The Supreme Court ruled that federal courts must stay out of disputes regarding gerrymandering. Apparently, The Frederick News-Post believes the ends justify the means. I am referring to the comments made in their editorial this past Sunday.
In this editorial, the paper stated their disapproval of the decision. “So, we are faced with a practice that denies people their constitutional right to representation in government, but the court does not think it can do anything about it?” They ended the editorial with “This is the very real danger to our democracy that the conservative majority seems perfectly fine with. In our view, it’s cynicism at its worst.”
The U.S. Constitution clearly defines who has the power to change our election laws. In Article I, Section 4, it states: “The Times, Places and Manner of holding Elections for Senators and Representatives, shall be prescribed in each State by the Legislature thereof; but the Congress may at any time by Law make or alter such Regulations, except as to the Place of Chusing [sic] Senators.”
I was deeply upset when the Maryland General Assembly gerrymandered the 6th District for the sole purpose of electing a Democrat. For those who do not remember, this seat had been held by Roscoe Bartlett for 20 years and he represented the interests of Frederick County. Our current representative, David Trone, lives in Montgomery County, as do the majority of the citizens he represents.
Should we be upset at the Supreme Court for simply adhering to our Constitution or our federal and state elected officials who are more interested in partisan politics than the interests of their constituents?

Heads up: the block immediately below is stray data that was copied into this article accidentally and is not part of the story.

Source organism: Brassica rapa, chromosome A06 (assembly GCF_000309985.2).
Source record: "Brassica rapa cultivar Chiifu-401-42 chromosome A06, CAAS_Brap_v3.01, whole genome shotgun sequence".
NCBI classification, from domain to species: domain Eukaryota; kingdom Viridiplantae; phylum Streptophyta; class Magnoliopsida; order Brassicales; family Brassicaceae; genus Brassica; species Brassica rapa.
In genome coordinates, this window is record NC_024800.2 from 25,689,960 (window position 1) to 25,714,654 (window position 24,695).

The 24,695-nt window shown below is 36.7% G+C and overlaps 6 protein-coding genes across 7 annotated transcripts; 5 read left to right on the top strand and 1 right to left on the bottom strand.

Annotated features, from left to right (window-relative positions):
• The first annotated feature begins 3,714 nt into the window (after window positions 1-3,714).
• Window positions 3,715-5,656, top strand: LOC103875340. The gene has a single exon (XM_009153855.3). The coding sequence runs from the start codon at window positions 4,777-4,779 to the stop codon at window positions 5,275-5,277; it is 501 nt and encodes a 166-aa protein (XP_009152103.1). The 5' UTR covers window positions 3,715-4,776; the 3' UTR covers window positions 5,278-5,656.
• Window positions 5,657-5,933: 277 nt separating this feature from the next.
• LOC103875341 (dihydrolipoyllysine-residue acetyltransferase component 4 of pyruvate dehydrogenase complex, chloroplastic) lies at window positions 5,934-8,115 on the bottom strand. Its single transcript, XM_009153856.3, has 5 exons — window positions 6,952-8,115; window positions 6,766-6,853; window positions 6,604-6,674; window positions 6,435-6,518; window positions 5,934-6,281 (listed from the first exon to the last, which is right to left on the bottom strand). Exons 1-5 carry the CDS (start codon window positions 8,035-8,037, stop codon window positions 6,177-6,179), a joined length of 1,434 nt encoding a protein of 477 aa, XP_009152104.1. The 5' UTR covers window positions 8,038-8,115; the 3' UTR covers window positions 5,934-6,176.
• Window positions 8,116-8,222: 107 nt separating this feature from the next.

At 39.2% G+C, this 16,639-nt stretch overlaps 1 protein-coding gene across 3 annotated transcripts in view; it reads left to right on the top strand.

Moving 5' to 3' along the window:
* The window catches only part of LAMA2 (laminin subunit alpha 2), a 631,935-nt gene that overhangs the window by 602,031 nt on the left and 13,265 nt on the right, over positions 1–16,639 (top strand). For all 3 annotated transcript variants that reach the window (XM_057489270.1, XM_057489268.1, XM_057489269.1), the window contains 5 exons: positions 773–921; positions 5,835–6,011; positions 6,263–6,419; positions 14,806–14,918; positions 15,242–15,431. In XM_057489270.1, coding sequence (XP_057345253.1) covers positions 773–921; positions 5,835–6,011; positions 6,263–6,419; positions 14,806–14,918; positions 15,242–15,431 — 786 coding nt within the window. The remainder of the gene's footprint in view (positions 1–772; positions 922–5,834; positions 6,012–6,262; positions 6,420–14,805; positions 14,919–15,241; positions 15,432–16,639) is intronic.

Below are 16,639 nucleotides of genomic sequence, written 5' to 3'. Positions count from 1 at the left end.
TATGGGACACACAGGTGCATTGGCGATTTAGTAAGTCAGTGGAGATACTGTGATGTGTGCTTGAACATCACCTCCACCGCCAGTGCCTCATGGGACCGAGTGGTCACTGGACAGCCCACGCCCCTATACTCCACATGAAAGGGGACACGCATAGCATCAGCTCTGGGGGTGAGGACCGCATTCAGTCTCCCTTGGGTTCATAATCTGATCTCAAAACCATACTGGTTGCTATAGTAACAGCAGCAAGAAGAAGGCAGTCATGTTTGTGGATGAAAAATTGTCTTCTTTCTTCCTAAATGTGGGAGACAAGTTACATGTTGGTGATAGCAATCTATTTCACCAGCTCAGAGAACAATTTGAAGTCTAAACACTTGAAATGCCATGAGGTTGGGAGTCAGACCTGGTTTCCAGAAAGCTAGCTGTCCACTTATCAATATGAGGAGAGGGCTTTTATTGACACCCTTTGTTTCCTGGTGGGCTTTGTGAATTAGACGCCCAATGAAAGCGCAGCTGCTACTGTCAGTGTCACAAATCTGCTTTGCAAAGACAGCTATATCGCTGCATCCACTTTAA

As an example, Ron Young, a Frederick County state senator, voted for the current gerrymandered District 6. He cared more about changing the seat from Republican to Democrat than having an individual elected to represent the interests of our county. He simply could not wait a few more years for the likelihood a Democrat would be elected as the demographics of our county were changing and Roscoe Bartlett’s age was becoming a factor.
In this case, the majority of the Supreme Court decided against making laws and instead did their job. While the Court in Marbury v. Madison, 1803, established a precedent for judicial review, there simply is no basis for the Supreme Court to legislate. Sometimes we may like and other times dislike the outcome; however, in the end we are all better off if we let our legislators make the laws and the Supreme Court limit their decision to assure laws passed are within the bounds of the Constitution.